"That's when I became a Democrat and a supporter of unions," he adds. In the same period, Stevens would walk a mile or two to save the six-cent streetcar fare -- a detail that surfaces whenever he is in a reminiscing mood -- and he made heavy use of the Detroit public library system to make up for the lost college education. (His hobbies have never changed. "I read and walk, that's all," he says.)

Then he became a real estate broker, and then, building on his commissions and talents as a deal-maker, an active speculator. This was also the period when he met his wife, Christine -- at a party. He volunteered to find a secretarial job for her, and wound up hiring her himself. (The Stevenses live in Georgetown, and she lobbies for humane treatment of animals from an office in the basement. They have a daughter, Christabel, who lives in New York.)

After a wartime stint as a naval officer, Stevens expanded his real estate dealings even as he began to think about a career change. "Real estate people are a terrible bore to be with," he had decided. He would become a book publisher or, failing that, an art dealer. The theater was the third and last alternative on the list -- until he lent a hand in reviving a dormant theater festival in Ann Arbor. His money helped mount a production of Shakespeare's "Twelfth Night" that so delighted Stevens that (in partnership with Broadway producer Michael Myerberg) he took it to New York.

Of course, you don't bring a Shakespeare play from Ann Arbor to Broadway. "Twelfth Night" folded after a few weeks, and would have folded sooner if Stevens had not been willing to lose (as it turned out) $45,000 on the deal. He came away from this experience with three things -- a good review (from The New York Times), a lasting principle ("If you're going to do a revival, you need a star") and a reputation as a soft touch.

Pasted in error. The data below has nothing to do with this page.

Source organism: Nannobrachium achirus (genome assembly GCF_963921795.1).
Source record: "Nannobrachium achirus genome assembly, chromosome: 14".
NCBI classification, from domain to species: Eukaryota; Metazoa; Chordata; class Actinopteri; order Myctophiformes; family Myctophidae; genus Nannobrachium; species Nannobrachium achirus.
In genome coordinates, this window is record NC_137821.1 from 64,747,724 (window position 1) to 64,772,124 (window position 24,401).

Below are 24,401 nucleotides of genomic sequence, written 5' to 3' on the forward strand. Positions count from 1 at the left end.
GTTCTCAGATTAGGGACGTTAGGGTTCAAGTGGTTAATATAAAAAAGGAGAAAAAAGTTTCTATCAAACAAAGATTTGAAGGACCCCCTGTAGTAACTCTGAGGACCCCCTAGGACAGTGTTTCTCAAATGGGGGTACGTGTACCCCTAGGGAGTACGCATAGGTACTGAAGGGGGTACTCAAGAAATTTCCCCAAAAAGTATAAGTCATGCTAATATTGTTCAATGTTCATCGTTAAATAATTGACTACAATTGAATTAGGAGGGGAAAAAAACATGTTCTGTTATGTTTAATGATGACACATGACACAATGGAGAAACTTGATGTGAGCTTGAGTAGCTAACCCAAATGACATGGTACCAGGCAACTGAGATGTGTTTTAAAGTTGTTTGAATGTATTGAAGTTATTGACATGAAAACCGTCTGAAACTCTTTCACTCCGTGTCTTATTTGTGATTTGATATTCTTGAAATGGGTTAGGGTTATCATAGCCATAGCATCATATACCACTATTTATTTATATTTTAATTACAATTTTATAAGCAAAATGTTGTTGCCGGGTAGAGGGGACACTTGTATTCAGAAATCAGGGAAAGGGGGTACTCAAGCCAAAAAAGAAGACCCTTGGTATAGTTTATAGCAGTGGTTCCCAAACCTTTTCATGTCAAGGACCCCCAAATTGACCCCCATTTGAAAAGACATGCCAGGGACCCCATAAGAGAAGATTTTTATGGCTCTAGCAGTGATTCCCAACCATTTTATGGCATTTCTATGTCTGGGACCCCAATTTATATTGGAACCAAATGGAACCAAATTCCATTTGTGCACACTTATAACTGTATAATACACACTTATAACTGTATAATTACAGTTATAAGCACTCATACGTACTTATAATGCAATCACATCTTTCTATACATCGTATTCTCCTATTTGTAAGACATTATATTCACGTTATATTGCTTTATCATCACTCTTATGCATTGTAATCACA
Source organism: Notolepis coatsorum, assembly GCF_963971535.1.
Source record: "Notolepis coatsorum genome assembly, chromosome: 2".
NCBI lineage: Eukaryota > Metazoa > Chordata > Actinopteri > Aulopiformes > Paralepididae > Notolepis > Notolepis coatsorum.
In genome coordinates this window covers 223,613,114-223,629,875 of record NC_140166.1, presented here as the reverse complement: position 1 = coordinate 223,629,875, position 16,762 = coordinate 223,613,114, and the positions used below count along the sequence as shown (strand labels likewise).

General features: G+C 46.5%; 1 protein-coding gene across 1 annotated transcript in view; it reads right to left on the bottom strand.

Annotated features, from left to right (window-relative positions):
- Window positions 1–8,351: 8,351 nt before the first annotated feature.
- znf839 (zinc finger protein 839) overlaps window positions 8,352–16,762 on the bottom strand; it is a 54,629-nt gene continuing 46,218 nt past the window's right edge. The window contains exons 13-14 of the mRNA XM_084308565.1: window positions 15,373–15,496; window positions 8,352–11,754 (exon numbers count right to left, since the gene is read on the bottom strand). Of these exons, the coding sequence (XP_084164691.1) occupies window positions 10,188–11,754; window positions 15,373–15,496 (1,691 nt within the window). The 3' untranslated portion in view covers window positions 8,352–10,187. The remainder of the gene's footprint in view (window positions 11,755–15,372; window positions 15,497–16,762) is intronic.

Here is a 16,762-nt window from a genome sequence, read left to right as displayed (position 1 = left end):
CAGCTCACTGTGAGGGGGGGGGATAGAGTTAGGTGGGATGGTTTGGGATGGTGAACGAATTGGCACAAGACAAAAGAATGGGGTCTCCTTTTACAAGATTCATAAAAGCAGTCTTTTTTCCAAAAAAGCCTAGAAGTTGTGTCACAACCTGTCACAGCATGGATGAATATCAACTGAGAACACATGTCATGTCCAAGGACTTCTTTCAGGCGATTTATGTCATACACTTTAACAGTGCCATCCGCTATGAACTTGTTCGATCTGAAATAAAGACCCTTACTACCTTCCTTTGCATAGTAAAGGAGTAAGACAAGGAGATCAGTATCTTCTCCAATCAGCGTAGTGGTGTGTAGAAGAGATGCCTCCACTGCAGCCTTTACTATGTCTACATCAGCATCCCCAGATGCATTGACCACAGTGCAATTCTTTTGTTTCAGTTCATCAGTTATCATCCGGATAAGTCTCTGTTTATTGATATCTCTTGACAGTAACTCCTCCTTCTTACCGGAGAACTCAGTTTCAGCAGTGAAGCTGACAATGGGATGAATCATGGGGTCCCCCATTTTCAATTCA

Disagreeing, Going Along

Stevens doesn't like to miss the boat, sometimes even when it is a leaky boat headed for an unclear destination. So when you peruse a list of his theatrical productions, the first characteristic that leaps off the page is sheer bulk. How could one man -- with or without a real estate business on the side -- find time to tend to 14 productions in a single year? (The year was 1957. The plays, incredibly, included Tennessee Williams' "Orpheus Descending," Dylan Thomas' "Under Milk Wood," Ray Lawler's "Summer of the 17th Doll," William Wycherley's "The Country Wife," Noel Coward's "Nude With Violin," Jean Anouilh's "The Waltz of the Toreadors" and the Leonard Bernstein/Arthur Laurents/Stephen Sondheim musical "West Side Story.")

The answer is that Stevens doesn't necessarily find the time. He usually limits his role to the key decisions regarding finances and personnel, and he works with partners -- with different partners, depending on the nature of the project. "Roger and I constantly disagree," says Whitehead, his most frequent partner. "On the other hand, we've had a good working relationship. Roger was always generous about going along with my point of view. I've never been nearly as generous about going along with his point of view."

Despite Stevens' eclecticism, a definable taste runs through the sprawl of his career. There is a clear dislike for sexual or Freudian themes (not to mention coarse language). There is an equally clear fondness for puzzles, for wordplay, for irony, and for plays that address the human condition at a certain poetic remove. All of this has made him a lover of London's West End, and the American patron of Tom Stoppard, Harold Pinter and David Storey. But he has also helped sustain the careers of American playwrights Arthur Kopit, Edward Albee and Ernest Thompson.

When the musical "Annie" needed extra funds for the final leap to Broadway, Stevens ponied up $200,000 on behalf of the Kennedy Center -- by far the center's best investment to date. Still, Stevens expresses befuddlement that an inferior road company of "Annie" has been a virtual sellout at the Opera House this summer, while Sir Ralph Richardson and "Early Days" played to two-thirds empty houses at the Eisenhower. "You can't cry, so you have to laugh," he says.

He likes to assume the role of the "lamb among lions," as E.J. Kahn Jr. expressed it in a New Yorker magazine profile 25 years ago. The role is basically a sham, as both his enemies and friends point out.